My Life: Interview with former Hiroshima Mayor Takashi Hiraoka, Part 9

by Masami Nishimoto, Senior Staff Writer

Considering Japan's war responsibility through coverage of Korean survivors

After the Treaty on Basic Relations between Japan and the Republic of Korea was signed, diplomatic relations between the two countries were restored in 1965. Mr. Hiraoka immediately began to report on A-bomb survivors in South Korea.

The editorial department received a letter from Masan, South Korea, and it was forwarded to me. I was shocked to read a letter that was written in Japanese by a Korean man. The man said that he went to school in Hiroshima and was exposed to the atomic bomb near Hijiyama Hill [in Minami Ward, Hiroshima]. He said he wanted to receive medical treatment.

I knew that Koreans were also exposed to the bomb, but I had never thought deeply about what this meant. The fact that their suffering had been compounded through colonial rule and the atomic bombing just didn't dawn on me.

Since I grew up in Korea, I was familiar with the country to some extent. I had finished the series "20 Years After the Bombing" and didn't have regular articles to write. So I said to Toru Kanei (the associate editor): "I'd like to go to South Korea to gather news material. Could you buy my articles for 5,000 yen each?" If I wrote ten articles, I would be able to buy a plane ticket from Osaka. Though Mr. Kanei might have been held responsible if I had run into an accident of some kind, he was an extraordinarily broad-minded boss and he simply answered, "Okay." Back then, the company was a rather lenient environment.

"South Korea, Our Neighbor" appeared in ten installments on the front page of the morning edition starting on November 25, 1965. This series conveyed how Korean A-bomb survivors lived in dire poverty during the Korean War and it called for providing them with support. A revised edition, "Visiting Korean A-bomb Survivors," appeared in the April 1966 issue of the magazine "Sekai" ("World"). The article was also included in "Testimonies will not Disappear" published by Miraisha.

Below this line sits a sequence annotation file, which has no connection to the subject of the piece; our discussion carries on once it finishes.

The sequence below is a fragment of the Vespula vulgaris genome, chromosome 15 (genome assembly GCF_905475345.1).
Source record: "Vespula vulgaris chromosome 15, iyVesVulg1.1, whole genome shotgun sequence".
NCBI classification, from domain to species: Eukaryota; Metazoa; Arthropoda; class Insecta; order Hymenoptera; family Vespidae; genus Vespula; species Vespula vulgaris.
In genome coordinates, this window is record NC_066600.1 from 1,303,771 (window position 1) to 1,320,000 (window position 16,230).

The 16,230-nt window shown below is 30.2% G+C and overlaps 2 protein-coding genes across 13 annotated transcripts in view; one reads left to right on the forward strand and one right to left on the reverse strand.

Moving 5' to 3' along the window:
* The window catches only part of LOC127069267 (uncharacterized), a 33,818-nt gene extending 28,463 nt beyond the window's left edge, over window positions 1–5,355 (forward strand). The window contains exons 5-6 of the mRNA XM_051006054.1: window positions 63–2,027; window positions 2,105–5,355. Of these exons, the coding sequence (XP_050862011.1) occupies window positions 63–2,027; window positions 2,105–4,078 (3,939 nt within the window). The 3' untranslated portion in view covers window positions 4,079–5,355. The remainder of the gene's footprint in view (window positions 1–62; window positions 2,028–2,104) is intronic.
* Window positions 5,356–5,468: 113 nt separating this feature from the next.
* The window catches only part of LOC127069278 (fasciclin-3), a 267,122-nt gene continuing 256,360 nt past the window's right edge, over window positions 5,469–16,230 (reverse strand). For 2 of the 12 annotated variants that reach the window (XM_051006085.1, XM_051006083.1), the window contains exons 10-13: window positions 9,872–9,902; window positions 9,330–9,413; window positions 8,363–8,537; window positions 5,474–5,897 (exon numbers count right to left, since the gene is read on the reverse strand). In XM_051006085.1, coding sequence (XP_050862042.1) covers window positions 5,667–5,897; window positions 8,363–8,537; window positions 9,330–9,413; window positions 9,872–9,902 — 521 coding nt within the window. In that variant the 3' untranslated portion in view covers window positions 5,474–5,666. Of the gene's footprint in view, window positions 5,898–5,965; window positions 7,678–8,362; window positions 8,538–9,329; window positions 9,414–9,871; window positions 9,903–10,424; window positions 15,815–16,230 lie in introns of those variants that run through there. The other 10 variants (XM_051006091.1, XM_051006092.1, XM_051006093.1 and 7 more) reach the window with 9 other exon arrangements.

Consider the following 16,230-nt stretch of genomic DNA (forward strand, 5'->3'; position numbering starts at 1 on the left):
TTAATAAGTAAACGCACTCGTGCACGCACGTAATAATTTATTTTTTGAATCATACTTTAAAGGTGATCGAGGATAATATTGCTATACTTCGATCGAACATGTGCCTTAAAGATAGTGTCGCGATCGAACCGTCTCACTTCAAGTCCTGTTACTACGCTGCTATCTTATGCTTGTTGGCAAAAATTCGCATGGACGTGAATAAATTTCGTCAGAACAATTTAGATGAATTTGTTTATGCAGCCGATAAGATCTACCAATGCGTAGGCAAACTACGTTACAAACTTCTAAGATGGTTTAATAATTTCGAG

I wrote: "Understanding the plight of the Korean A-bomb survivors is to recognize the Japanese people's historical responsibility." Through covering the stories of Korean survivors, I came to see our responsibility as an aggressor, to which we had blinded ourselves believing we were the war's victims. It may have been out of a simple sense of justice, but I couldn't ignore those neglected by both the Japanese and Korean governments. Ryosuke Yasue, who was in the editorial department of the magazine "Sekai," found my article and I began to write for magazines published in Tokyo. [Ryosuke Yasue later became president of Iwanami Shoten Publishers. He died in 1998.]

Newspaper reporters have some instinct for seeking fame. But if you don't have a strong spirit and determination, you can't write a good article. No matter how much I said and wrote that the issue of the Korean A-bomb survivors was important to Japan, people thought I was just pursuing my own interests. The survivors' organizations in Hiroshima didn't pay attention to this problem, either. So I started to get personally involved in their support and in the court case of a Korean survivor who entered Japan illegally.

(Originally published on October 14, 2009)